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Creating attractive, eye-catching graphics and images is straightforward with these graphic design tips for beginners. The goal is to make your text look good with your images and graphics while promoting your message or call to action. Oh wait. you thought this was just about graphics. It’s not, because the graphics for your website and social media should be about your message or call to action, especially if you’re trying to sell your services or products. If you’re a photographer or artist then your focus is really on your images in your portfolio. Still, you’ll need a few images with text for sales pages. In that case, the following 10 graphic design tips will apply in that situation.
Creating the best combination of text and graphics is important; you want the first impression to catch attention and pique curiosity. The best practices for good graphic design using text with images incorporate simple techniques and a bit of common sense. Using the best way to merge and blend text into images can reinforce a compelling message or call to action. Every business wants that because it generates interest and ultimately engages with potential clients. These essential graphic design tips will help create a strong call to action message to match your images; that’s good news because it will help your message stand out better.
It’s not the exact wording that’s important; it’s how to incorporate text in the image for the best result. Putting text on a graphic is basically a form of copywriting. Granted it’s probably easier than most copywriting tasks since the graphic uses less text than say a sales page. Still that short sweet message needs to be seen and read for any positive result to occur.
In the examples I created below, I used FREE resources. You can use whatever you have available. (If you’d like more tips on how to create branded images and graphics for you business and social media just sign up and get more tips and techniques.)
The best way to start is to decide on a title or slogan, think call to action, to go with the image. Once you’ve got the image and the title or wording, take a look at the 10 tips below.
Tip 1 – Text that relates to the image.
The text needs to relate to what the graphic is about. Here’s something fictional I’ve put together to show how a picture and text message can complement and reinforce each other. While this seems obvious, but I’ve seen graphics and text together that make no sense.
Tip 2 – Add a call to action.
If you use a call to action to make it clear what the reader should do. Say it clearly. Again, another image I’ve used with a text message and call to action button. Easy to do with the right image and text. Your call to action should be engaging.
Tip 3 – Use keywords in your alt tags
Text with searchable keywords that relate to the graphic is best and that includes the alt text that goes with the graphic. If you need a handy and easy to use tool to find keywords that you can use check out my favorite which is Mangools Keyword Finder. The alt text is an attribute that provides a description of an image file. In this case, the alt text is the description of the graphic for visitors who can’t see images in their browsers. But the alt text is also an important SEO metric and is used by search engines. So be sure to have searchable alt text associated with your image.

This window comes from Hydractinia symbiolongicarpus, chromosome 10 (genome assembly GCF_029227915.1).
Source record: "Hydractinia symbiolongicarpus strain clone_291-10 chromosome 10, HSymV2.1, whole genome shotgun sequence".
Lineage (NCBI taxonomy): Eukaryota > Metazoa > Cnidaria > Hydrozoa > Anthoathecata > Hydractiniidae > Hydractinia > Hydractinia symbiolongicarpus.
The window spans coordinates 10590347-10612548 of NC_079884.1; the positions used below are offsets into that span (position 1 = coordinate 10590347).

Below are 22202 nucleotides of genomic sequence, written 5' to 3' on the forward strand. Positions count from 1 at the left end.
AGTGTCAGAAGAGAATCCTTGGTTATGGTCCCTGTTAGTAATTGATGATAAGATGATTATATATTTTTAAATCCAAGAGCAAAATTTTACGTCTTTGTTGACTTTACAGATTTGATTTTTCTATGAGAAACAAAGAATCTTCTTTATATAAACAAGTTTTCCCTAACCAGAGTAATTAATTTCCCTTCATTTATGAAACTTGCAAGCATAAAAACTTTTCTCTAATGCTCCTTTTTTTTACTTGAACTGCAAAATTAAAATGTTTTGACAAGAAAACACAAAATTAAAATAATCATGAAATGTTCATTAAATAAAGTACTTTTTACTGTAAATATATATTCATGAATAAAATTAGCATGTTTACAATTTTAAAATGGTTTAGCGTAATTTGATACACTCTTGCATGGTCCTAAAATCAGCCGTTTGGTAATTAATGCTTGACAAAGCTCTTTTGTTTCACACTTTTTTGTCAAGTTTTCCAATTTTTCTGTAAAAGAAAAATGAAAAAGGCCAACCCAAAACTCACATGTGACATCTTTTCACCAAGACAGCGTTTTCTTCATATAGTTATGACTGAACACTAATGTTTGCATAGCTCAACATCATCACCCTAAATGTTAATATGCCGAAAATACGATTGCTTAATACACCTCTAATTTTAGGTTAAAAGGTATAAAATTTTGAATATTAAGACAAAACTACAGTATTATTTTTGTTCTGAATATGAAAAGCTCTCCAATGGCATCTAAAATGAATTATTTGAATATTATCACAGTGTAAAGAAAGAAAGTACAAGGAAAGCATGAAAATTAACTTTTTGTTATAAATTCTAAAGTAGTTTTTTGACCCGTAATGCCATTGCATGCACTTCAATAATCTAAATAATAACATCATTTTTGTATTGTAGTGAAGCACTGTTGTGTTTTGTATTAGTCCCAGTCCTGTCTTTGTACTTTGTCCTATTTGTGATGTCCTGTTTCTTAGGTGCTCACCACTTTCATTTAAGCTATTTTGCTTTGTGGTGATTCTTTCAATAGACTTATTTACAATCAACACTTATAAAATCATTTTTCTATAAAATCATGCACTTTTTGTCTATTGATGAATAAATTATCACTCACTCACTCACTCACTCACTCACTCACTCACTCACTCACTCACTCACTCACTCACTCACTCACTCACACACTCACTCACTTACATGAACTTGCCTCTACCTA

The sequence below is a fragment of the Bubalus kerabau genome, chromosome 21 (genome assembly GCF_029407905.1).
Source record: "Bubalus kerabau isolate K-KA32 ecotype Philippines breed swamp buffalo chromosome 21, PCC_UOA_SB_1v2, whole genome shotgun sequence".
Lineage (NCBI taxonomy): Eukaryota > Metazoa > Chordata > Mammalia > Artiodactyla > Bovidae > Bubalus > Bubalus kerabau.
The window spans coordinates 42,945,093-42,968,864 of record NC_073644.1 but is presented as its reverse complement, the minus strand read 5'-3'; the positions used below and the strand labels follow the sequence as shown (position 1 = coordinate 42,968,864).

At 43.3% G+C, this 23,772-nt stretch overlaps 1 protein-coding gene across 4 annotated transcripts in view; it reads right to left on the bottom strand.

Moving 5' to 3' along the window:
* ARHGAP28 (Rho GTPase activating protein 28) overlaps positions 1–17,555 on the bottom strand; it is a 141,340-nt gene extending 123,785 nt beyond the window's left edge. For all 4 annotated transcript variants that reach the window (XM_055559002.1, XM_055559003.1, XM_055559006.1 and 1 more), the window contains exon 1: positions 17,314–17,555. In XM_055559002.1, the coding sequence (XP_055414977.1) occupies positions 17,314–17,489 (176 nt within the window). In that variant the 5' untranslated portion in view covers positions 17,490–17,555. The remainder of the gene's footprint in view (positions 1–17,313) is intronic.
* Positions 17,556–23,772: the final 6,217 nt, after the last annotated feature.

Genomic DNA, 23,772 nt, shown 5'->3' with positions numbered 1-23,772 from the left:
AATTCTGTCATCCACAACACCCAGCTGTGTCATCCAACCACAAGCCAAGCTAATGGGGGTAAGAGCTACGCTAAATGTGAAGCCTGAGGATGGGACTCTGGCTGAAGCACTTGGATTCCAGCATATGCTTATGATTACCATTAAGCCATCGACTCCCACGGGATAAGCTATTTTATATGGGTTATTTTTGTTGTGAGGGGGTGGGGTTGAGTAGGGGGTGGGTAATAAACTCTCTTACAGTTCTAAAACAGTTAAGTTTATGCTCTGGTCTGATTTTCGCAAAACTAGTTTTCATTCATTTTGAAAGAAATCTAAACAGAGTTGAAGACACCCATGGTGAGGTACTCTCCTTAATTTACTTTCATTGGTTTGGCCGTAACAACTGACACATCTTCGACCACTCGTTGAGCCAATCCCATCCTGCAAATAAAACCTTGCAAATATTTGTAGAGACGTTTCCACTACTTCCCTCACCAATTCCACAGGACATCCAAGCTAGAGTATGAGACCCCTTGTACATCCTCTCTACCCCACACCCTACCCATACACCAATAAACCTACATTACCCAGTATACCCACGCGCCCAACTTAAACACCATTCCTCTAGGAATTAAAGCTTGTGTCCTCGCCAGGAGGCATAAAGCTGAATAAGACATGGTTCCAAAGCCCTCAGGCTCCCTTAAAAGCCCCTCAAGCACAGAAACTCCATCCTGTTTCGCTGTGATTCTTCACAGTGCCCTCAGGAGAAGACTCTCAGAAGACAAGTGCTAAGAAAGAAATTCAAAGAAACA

Tip 4 – Use easy to read complementary font pairs.
The text font should be easy to read whether on plain or image backgrounds, especially on mobile devices. Don’t let text “disappear” on the graphic or the message will never be seen. While script fonts (calligraphy style) look beautiful in print or on products, they can be hard to read on mobile so make sure what you use is truly readable. Use your brand fonts; if you don’t have brand fonts you should select them asap. Check out my article on complementary fonts or subscribe and get my 30 complementary font guide.
Tip 5 – Contrast text to highlight your message.
Use contrast to highlight text. Light text on dark backgrounds or dark text on bright light backgrounds.
Tip 6 – Text as part of the image.
With simple images and short text, you can make text part of the image. The result flows together.
Tip 7 – Text that flows in the image and doesn’t block
Make text “flow” on the graphic. If possible the text should not cover key parts of the image; it should fit logically into the image and complement it as I’ve been trying to point out with previous images.
Tip 8 – Blurring parts of the image to focus on the text message.
Although it’s best to keep images clear, there are situations where blurring images (all or part) can perfectly complement the message. Done right it’s similar in effect to a colored overlay to highlight the text.
Tip 9 – Overlay shapes with text on “busy” images.
When using a “busy” image, text in an overlay shape like a square, rectangle or circle will catch the eye. Notice in this example I’ve colored the text to match the image colors. It makes it look as if the text was “cut out” of the square. The lower menu uses light text on a dark background just like the dark text on light backgrounds will similarly be easy to read while standing out. This is like tip 5.
Tip 10 – Use different text colors to emphasize.
Make parts of the text different colors just like you’d highlight or boldface parts of a sentence. The duo colored text will help emphasize your message. Whenever possible use your brand colors when you do this.
Enough said and created. You got this.
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